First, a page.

Fuller made sure to impress in each meeting he had that it was a two-way street with the Texas delegation.
“I gave my contact information to every congressman, senator and staff member I met and encouraged them to use me and all of my peers that attended as a connection to our industry and to contact us directly for questions on specific laws that may come up in the future,” Fuller said. “I know this has worked for me in Texas and I hope it will work on a national basis.”
Hilton – who worked as a staffer on the Hill before joining ASA’s advocacy initiative – was pleased to get such positive feedback from the attendees. He also was happy to hear senators did their part and joined in the meetings. From experience, Hilton knows how maddening it can be to get senators in front of their constituents during session.
“The feedback I got from our members was it was very positive and very informative. I was very surprised with the number of member meetings, particularly on the Senate side,” Hilton said. “Working here for 11 years, it’s a challenge to pin them down. That’s always a pleasure to connect with them.”
There will not be an official ASA Fly-In in 2013 as the NetworkASA event will be held in Washington. Hilton hopes that the attendees of this year’s event will stress to other ASA members that the Fly-In is an important part of growing the industry.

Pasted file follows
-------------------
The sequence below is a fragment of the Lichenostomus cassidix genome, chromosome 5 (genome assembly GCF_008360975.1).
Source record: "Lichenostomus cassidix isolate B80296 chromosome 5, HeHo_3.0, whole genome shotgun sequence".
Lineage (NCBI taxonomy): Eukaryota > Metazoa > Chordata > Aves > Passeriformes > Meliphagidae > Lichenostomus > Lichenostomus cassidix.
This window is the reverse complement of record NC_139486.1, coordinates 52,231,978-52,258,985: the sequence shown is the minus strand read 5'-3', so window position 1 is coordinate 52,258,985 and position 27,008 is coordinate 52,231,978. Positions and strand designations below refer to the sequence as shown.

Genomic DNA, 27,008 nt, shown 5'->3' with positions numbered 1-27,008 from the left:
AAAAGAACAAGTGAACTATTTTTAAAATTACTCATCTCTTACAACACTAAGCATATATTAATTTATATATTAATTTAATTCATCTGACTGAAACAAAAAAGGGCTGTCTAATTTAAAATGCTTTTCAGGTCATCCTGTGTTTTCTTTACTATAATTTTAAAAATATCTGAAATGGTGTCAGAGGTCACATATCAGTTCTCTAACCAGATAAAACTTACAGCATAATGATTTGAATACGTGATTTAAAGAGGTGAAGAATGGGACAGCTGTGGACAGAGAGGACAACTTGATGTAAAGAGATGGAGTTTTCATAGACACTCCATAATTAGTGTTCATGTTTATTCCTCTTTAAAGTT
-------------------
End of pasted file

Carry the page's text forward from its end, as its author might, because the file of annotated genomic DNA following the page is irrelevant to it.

“We certainly plan to increase this,” Hilton said. “We’ll have a lot more people and a lot more folks that are well-versed at doing this. The more often they do this the more comfortable it is for them.”
Kenny concurred that more wholesalers need to find the time to join up to tell their stories and let their voices be known in the city where things get done.
“This is the only event where I have an opportunity to do this. I don’t have another situation that I can go and meet my congressman. And this is set up in a very professional and organized manner,” he said. “You come in and we’re treated very well. We’re educated, we’re brought up to speed and it’s all organized. Our appointments are set up for us.”